Value stocks, as "properly" defined here (in this piece) match the market. So do growth stocks. But value stocks, as "traditionally" defined, beat the market.
Some years ago, one of the value houses (I think it was Tweedy Browne) divided their stock universe into five quintiles from cheapest to most expensive. With one exception (and its ramifications), the quintiles performed over a period of some years in the order that a value investor would expect.
The cheapest quintile was the best-performing one and the second cheapest was the second-best performing one. So far, so good.
But it was the MOST expensive quintile that was a market performer. Meaning that the third and fourth cheapest quintiles underperformed.
The most expensive quintile was (almost by definition), the growth quintile. The authors of the study found that this group, in the AGGREGATE, had different characteristics from the rest of the universe (a double growth rate). All the other four quintiles were similar in their composition, with a mix of "dogs," low growers, and "sleepers" (future growth stocks).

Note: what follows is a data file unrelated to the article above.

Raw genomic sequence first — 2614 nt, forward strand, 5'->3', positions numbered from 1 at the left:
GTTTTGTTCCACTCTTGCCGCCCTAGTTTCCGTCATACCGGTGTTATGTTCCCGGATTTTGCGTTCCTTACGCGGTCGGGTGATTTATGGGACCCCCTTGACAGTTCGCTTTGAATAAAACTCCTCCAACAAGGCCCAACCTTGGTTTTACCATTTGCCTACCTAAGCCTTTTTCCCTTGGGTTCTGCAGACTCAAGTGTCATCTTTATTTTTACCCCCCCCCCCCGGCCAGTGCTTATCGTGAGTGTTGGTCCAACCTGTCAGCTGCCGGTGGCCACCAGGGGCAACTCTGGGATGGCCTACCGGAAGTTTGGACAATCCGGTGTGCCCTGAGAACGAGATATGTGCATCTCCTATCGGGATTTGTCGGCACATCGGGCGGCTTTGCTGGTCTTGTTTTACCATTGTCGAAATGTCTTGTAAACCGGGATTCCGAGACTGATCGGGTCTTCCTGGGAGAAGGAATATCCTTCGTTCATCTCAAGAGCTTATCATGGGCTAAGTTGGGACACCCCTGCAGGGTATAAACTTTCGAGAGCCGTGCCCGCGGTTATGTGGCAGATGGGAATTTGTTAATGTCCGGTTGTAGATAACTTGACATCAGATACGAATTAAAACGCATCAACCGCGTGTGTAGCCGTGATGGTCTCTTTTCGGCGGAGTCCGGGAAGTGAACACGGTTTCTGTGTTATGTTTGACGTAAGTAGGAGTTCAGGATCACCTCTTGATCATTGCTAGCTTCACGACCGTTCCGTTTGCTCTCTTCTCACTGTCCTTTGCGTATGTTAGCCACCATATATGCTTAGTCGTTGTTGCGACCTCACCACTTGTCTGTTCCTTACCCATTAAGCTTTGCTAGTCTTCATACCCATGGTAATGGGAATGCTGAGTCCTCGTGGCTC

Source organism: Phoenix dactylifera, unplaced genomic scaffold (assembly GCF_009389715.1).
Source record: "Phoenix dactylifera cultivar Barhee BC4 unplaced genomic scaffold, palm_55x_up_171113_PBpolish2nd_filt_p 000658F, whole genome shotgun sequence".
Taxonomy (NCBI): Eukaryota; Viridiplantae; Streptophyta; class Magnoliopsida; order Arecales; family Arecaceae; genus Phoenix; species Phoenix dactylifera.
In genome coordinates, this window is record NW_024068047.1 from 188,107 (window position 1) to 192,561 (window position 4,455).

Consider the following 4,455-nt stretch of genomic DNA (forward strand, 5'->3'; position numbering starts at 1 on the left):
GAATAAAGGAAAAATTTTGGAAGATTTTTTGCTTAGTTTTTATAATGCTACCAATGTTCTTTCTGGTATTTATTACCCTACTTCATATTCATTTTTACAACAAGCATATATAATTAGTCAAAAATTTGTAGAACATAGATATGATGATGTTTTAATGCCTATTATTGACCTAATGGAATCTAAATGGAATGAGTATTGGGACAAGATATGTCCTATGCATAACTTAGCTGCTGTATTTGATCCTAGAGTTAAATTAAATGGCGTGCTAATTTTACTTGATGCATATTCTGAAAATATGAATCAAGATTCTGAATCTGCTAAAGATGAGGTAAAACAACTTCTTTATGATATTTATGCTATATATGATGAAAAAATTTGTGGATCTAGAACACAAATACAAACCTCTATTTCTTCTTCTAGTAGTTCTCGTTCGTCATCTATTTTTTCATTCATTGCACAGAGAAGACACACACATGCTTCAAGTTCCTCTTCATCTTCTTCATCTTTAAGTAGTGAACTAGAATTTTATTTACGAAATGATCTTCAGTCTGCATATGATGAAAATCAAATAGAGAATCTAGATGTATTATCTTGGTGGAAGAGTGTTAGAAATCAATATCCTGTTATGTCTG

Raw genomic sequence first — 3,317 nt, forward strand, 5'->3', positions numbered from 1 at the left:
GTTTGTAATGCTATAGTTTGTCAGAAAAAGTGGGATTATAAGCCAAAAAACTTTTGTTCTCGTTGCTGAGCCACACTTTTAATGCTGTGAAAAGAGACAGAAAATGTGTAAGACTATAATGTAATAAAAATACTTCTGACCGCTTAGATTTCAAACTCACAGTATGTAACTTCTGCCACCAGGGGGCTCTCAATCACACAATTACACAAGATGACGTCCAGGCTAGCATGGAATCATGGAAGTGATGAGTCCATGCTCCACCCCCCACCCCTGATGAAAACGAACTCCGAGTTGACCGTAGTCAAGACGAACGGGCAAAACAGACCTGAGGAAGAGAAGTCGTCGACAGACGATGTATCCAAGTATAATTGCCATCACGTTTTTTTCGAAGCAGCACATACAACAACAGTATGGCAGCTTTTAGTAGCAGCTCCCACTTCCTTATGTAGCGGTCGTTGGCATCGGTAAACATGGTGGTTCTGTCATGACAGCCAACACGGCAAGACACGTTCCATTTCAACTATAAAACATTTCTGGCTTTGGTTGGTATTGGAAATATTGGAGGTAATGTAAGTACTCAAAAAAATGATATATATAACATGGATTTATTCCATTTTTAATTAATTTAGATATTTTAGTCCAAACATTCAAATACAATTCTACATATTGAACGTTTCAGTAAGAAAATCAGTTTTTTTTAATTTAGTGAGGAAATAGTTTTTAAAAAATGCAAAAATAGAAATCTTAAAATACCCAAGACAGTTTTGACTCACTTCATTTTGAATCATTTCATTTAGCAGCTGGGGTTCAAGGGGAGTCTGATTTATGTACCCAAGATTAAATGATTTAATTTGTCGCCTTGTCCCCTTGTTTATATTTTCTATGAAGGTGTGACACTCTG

But the high-growth quintile was only a market performer, because the higher growth prospects were just about offset by the higher valuations. This is just a straightforward application of the efficient markets hypothesis.
If the remaining four quintiles had similar operating characteristics, how would they perform? The two cheapest ones would be outperformers and two more expensive ones would be underperformers, based on regression to the mean.
The cheap 40% is the outperforming "deep value" universe, which is why I am a deep value investor. The expensive 40% is what I call the false value, or false growth, or "limbo" universe, which underperforms.
But the "traditional" value-growth split is 50-50. The "value" universe is the 40% "deep value" part, plus 10% (out of 40%) of the underperforming "limbo" stocks.
The "growth" universe, on the other hand, consists of the market-performing 20% of growth stocks and the remaining underperforming 30% "limbo" stocks. That's why "value" outperforms "growth," as traditionally defined.